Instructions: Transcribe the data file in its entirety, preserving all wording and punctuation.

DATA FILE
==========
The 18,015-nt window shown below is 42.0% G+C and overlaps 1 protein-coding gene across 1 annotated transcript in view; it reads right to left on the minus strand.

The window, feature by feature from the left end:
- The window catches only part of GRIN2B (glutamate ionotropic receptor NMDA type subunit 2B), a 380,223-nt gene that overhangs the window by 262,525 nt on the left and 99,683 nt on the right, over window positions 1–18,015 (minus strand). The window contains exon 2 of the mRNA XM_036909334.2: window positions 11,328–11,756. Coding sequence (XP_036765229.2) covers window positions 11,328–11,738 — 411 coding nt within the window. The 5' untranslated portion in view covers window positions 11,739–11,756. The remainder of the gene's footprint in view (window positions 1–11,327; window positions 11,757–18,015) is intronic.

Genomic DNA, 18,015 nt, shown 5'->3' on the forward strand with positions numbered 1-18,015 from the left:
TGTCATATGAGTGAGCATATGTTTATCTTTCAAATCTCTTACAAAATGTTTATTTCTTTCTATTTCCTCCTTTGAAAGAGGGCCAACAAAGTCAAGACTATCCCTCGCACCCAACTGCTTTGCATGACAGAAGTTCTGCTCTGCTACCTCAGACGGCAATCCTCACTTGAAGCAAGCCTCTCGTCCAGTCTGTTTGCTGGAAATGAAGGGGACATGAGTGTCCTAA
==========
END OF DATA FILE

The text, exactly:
The 18,015-nt window shown below is 42.0% G+C and overlaps 1 protein-coding gene across 1 annotated transcript in view; it reads right to left on the minus strand.

The window, feature by feature from the left end:
- The window catches only part of GRIN2B (glutamate ionotropic receptor NMDA type subunit 2B), a 380,223-nt gene that overhangs the window by 262,525 nt on the left and 99,683 nt on the right, over window positions 1–18,015 (minus strand). The window contains exon 2 of the mRNA XM_036909334.2: window positions 11,328–11,756. Coding sequence (XP_036765229.2) covers window positions 11,328–11,738 — 411 coding nt within the window. The 5' untranslated portion in view covers window positions 11,739–11,756. The remainder of the gene's footprint in view (window positions 1–11,327; window positions 11,757–18,015) is intronic.

Genomic DNA, 18,015 nt, shown 5'->3' on the forward strand with positions numbered 1-18,015 from the left:
TGTCATATGAGTGAGCATATGTTTATCTTTCAAATCTCTTACAAAATGTTTATTTCTTTCTATTTCCTCCTTTGAAAGAGGGCCAACAAAGTCAAGACTATCCCTCGCACCCAACTGCTTTGCATGACAGAAGTTCTGCTCTGCTACCTCAGACGGCAATCCTCACTTGAAGCAAGCCTCTCGTCCAGTCTGTTTGCTGGAAATGAAGGGGACATGAGTGTCCTAA